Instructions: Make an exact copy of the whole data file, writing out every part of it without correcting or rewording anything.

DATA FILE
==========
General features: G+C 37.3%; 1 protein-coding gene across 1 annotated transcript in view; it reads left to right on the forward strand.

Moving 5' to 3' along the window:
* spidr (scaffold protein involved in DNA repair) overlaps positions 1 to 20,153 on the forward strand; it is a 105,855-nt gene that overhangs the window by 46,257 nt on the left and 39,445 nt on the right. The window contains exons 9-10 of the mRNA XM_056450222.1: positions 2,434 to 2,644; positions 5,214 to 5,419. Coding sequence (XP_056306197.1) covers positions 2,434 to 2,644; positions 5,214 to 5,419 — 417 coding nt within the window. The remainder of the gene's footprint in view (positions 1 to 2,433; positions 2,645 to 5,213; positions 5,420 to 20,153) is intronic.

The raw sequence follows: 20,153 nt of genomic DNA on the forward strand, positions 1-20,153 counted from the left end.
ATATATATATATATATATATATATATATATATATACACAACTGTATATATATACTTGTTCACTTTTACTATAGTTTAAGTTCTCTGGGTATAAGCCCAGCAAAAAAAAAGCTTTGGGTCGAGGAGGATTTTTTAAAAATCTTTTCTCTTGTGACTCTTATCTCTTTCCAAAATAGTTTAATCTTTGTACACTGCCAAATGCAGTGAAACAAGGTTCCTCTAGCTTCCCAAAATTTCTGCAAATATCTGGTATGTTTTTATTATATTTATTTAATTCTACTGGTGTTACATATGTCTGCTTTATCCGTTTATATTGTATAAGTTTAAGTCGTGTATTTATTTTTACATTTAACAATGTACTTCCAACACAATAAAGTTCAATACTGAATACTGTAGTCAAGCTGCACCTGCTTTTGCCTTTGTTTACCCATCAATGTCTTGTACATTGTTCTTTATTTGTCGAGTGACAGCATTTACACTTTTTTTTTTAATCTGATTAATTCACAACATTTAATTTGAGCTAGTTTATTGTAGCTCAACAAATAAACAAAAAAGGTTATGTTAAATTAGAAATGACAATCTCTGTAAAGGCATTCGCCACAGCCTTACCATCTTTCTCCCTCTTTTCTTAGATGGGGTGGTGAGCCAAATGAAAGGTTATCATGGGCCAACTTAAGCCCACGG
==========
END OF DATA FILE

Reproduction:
General features: G+C 37.3%; 1 protein-coding gene across 1 annotated transcript in view; it reads left to right on the forward strand.

Moving 5' to 3' along the window:
* spidr (scaffold protein involved in DNA repair) overlaps positions 1 to 20,153 on the forward strand; it is a 105,855-nt gene that overhangs the window by 46,257 nt on the left and 39,445 nt on the right. The window contains exons 9-10 of the mRNA XM_056450222.1: positions 2,434 to 2,644; positions 5,214 to 5,419. Coding sequence (XP_056306197.1) covers positions 2,434 to 2,644; positions 5,214 to 5,419 — 417 coding nt within the window. The remainder of the gene's footprint in view (positions 1 to 2,433; positions 2,645 to 5,213; positions 5,420 to 20,153) is intronic.

The raw sequence follows: 20,153 nt of genomic DNA on the forward strand, positions 1-20,153 counted from the left end.
ATATATATATATATATATATATATATATATATATACACAACTGTATATATATACTTGTTCACTTTTACTATAGTTTAAGTTCTCTGGGTATAAGCCCAGCAAAAAAAAAGCTTTGGGTCGAGGAGGATTTTTTAAAAATCTTTTCTCTTGTGACTCTTATCTCTTTCCAAAATAGTTTAATCTTTGTACACTGCCAAATGCAGTGAAACAAGGTTCCTCTAGCTTCCCAAAATTTCTGCAAATATCTGGTATGTTTTTATTATATTTATTTAATTCTACTGGTGTTACATATGTCTGCTTTATCCGTTTATATTGTATAAGTTTAAGTCGTGTATTTATTTTTACATTTAACAATGTACTTCCAACACAATAAAGTTCAATACTGAATACTGTAGTCAAGCTGCACCTGCTTTTGCCTTTGTTTACCCATCAATGTCTTGTACATTGTTCTTTATTTGTCGAGTGACAGCATTTACACTTTTTTTTTTAATCTGATTAATTCACAACATTTAATTTGAGCTAGTTTATTGTAGCTCAACAAATAAACAAAAAAGGTTATGTTAAATTAGAAATGACAATCTCTGTAAAGGCATTCGCCACAGCCTTACCATCTTTCTCCCTCTTTTCTTAGATGGGGTGGTGAGCCAAATGAAAGGTTATCATGGGCCAACTTAAGCCCACGG